I'm going to continue to talk to the people, because I do believe that if they get to know you and what you are as a human being, they can more appreciate what you are as a performer.
As a singer, the biggest joy I have are the arrangements.
Talking money is crass; so I'm not going to tell you what I made last year.
I want to sing for the broadest possible audience.
Whenever I did a good performance, my Dad and my uncles, who were rabid movie fans, took me to the movies. There began my underlying love affair with film.
Because obviously the whole purpose of putting records out is purely and simply to make money.
Right now, my career is in three directions: as a performer, as an arranger, as an author - and I don't give any one of them true precedent, or true top marks, as opposed to the other two.
See, I never wrote arrangements for the band for Judy Garland; I did strictly special material, special lyrics, put together all of her medleys.
My initial career, really, as a baby, was as a singer.
Because Chicago was to radio what Hollywood was to films and Broadway was to the theatre: it was the hub of radio.
How many radio shows I did is lost to memory now; it's in the hundreds - maybe even close to being in the thousands - for the span of years from the time I was eight till I was about fifteen.
To me, nostalgia is nothing more than a mindless plundering of the past for the commonplace.
I hadn't been a recording artist all that long when albums came on the scene, and I was one of the first singers to point the way to how varied an album's contents could be.
I was a singer professionally when I was four years old, and I did not really begin to play any instrument - the first one, of course, was drums - till I was about nine years old.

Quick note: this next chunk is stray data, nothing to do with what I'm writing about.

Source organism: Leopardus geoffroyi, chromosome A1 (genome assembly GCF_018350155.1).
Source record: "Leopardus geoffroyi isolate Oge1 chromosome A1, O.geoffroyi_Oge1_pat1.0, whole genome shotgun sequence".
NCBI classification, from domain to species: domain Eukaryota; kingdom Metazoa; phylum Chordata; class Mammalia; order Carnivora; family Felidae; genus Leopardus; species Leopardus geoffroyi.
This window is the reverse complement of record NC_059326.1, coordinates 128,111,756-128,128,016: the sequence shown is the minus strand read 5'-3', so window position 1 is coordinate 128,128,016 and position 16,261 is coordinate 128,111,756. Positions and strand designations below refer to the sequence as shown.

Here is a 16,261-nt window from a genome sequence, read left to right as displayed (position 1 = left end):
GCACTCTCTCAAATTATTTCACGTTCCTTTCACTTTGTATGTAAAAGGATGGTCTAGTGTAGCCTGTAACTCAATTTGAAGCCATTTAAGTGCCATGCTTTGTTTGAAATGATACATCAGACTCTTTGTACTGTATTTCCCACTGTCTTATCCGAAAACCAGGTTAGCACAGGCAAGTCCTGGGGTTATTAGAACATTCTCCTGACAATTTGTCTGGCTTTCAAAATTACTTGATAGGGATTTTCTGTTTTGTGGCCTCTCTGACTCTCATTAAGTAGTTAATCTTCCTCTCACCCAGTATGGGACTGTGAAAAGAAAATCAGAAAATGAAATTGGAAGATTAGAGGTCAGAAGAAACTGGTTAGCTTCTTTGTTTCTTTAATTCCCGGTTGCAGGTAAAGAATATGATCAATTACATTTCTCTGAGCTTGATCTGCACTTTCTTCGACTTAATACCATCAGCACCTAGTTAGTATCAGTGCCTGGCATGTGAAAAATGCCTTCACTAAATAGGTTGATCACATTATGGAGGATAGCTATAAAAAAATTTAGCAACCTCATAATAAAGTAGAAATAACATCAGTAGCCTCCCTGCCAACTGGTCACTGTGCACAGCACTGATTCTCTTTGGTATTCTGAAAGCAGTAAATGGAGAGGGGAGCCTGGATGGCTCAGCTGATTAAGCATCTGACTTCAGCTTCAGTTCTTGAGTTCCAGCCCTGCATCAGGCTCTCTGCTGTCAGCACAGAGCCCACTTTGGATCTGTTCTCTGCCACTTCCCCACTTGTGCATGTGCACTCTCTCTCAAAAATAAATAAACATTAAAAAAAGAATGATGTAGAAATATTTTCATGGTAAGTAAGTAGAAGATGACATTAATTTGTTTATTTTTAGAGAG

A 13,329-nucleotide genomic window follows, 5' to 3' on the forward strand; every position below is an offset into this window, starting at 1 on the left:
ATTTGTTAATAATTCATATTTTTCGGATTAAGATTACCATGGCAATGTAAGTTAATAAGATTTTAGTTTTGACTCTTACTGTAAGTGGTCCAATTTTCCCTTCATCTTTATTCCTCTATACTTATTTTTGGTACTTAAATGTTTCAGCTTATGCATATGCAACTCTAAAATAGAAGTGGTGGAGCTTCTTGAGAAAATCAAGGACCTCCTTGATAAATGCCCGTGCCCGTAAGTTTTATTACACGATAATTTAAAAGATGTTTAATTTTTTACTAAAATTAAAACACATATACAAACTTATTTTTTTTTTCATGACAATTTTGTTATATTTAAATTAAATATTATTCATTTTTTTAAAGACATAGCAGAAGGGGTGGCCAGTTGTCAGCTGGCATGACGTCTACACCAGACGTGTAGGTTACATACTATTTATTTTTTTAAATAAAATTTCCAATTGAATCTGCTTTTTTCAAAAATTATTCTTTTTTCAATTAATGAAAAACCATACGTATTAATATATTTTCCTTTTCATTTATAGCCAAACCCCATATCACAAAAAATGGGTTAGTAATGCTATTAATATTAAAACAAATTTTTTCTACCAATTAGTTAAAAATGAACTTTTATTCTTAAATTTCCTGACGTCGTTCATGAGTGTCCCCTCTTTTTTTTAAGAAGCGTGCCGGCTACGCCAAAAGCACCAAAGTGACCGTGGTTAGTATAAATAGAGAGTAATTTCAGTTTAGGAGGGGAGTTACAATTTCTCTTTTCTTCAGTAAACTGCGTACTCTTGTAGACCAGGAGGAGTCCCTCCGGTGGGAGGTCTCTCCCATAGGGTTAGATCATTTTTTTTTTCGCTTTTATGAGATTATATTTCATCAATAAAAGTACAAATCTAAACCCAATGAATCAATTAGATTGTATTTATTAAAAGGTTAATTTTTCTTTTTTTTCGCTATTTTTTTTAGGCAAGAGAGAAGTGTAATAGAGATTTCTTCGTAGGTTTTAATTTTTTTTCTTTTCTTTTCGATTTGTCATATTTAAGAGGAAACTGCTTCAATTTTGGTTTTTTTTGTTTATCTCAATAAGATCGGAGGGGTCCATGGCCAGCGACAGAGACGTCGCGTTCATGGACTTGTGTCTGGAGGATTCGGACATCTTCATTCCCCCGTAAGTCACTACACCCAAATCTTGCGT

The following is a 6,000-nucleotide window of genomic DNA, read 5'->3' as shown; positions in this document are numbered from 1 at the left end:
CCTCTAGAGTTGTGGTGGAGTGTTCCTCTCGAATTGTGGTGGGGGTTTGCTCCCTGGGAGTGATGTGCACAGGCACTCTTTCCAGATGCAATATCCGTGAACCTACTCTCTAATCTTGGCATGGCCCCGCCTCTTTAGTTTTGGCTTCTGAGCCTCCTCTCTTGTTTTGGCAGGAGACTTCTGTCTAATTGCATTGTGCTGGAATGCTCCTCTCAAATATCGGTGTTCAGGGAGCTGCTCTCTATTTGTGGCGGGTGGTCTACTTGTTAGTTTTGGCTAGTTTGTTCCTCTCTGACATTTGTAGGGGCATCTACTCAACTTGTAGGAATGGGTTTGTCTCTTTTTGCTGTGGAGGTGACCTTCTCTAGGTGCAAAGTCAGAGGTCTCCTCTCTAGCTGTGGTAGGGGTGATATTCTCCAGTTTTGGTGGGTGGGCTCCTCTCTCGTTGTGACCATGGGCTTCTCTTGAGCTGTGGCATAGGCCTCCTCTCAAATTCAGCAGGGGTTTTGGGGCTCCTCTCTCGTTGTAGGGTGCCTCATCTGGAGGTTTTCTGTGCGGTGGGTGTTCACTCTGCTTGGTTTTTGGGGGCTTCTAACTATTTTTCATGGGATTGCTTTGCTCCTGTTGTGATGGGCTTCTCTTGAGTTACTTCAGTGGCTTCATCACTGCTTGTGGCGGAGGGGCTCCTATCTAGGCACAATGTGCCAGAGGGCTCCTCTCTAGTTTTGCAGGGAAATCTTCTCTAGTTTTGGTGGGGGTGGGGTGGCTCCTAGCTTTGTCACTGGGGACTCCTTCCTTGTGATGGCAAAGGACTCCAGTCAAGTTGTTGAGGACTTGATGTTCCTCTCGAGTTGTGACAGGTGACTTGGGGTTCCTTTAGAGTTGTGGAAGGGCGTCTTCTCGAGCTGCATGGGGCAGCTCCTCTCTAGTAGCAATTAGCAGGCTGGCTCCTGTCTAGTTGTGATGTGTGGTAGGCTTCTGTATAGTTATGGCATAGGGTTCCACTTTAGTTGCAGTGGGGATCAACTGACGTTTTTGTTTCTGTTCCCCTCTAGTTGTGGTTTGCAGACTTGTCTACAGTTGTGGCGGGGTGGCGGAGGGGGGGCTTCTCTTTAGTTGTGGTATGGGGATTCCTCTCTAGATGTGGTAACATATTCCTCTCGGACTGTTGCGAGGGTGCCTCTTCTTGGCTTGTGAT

I didn't really have an act per se - a theatrical performance, as opposed to just: here I am, folks, and you're all supposed to be dead quiet while I sing eight or nine songs, then get off the stage.
It may sound a bit like an army barracks, but the truth of the matter is: there must be some time laid aside for arranging, time for working on either a book or an article - I've written two articles in the last four months for the New York Times book review section.
As Buddy Rich, for instance, broke into the business at the age of three, I think it was, on drums, so indeed did I break into the business at the age of four as a singer.
I got into radio when I was eight, and I was one of the busiest child dramatic actors in America.
I would be a liar if I said it wouldn't be lovely and soothing - that's the word - to have a hit single or a hit album.
But, in fairness to them, too, the popular song per se is really a pretty shallow medium to perform in.
Since the advent of Benny Goodman, there have been too few clarinetists to fill the void that Goodman left. Ken Peplowski is most certainly one of those few. The man is magic.
Buddy Rich is one of a kind; he's a genius, and that's all there is to it.
As regards my feelings about drummers - there's Buddy Rich, and then there's everybody else.
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